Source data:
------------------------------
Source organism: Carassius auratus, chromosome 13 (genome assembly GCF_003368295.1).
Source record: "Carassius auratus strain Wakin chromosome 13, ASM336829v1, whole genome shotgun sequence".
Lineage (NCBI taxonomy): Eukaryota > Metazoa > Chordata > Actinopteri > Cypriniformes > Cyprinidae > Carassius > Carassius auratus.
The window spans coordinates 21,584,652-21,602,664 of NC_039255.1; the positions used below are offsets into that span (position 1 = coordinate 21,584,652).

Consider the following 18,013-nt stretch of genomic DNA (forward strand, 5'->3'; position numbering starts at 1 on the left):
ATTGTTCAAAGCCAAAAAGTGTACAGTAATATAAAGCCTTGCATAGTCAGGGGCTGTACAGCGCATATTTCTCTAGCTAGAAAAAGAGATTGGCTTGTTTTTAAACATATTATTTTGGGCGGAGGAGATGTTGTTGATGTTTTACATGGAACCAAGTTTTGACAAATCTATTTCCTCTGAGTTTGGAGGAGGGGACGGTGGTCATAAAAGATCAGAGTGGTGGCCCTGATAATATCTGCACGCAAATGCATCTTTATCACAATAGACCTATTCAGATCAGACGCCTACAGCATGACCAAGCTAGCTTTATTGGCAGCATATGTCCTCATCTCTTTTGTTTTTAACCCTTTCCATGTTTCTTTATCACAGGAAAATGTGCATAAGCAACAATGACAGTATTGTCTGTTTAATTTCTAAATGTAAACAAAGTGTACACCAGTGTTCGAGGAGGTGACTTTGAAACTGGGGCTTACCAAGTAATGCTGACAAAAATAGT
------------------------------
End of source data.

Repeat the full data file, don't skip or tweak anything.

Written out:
Source organism: Carassius auratus, chromosome 13 (genome assembly GCF_003368295.1).
Source record: "Carassius auratus strain Wakin chromosome 13, ASM336829v1, whole genome shotgun sequence".
Lineage (NCBI taxonomy): Eukaryota > Metazoa > Chordata > Actinopteri > Cypriniformes > Cyprinidae > Carassius > Carassius auratus.
The window spans coordinates 21,584,652-21,602,664 of NC_039255.1; the positions used below are offsets into that span (position 1 = coordinate 21,584,652).

Consider the following 18,013-nt stretch of genomic DNA (forward strand, 5'->3'; position numbering starts at 1 on the left):
ATTGTTCAAAGCCAAAAAGTGTACAGTAATATAAAGCCTTGCATAGTCAGGGGCTGTACAGCGCATATTTCTCTAGCTAGAAAAAGAGATTGGCTTGTTTTTAAACATATTATTTTGGGCGGAGGAGATGTTGTTGATGTTTTACATGGAACCAAGTTTTGACAAATCTATTTCCTCTGAGTTTGGAGGAGGGGACGGTGGTCATAAAAGATCAGAGTGGTGGCCCTGATAATATCTGCACGCAAATGCATCTTTATCACAATAGACCTATTCAGATCAGACGCCTACAGCATGACCAAGCTAGCTTTATTGGCAGCATATGTCCTCATCTCTTTTGTTTTTAACCCTTTCCATGTTTCTTTATCACAGGAAAATGTGCATAAGCAACAATGACAGTATTGTCTGTTTAATTTCTAAATGTAAACAAAGTGTACACCAGTGTTCGAGGAGGTGACTTTGAAACTGGGGCTTACCAAGTAATGCTGACAAAAATAGT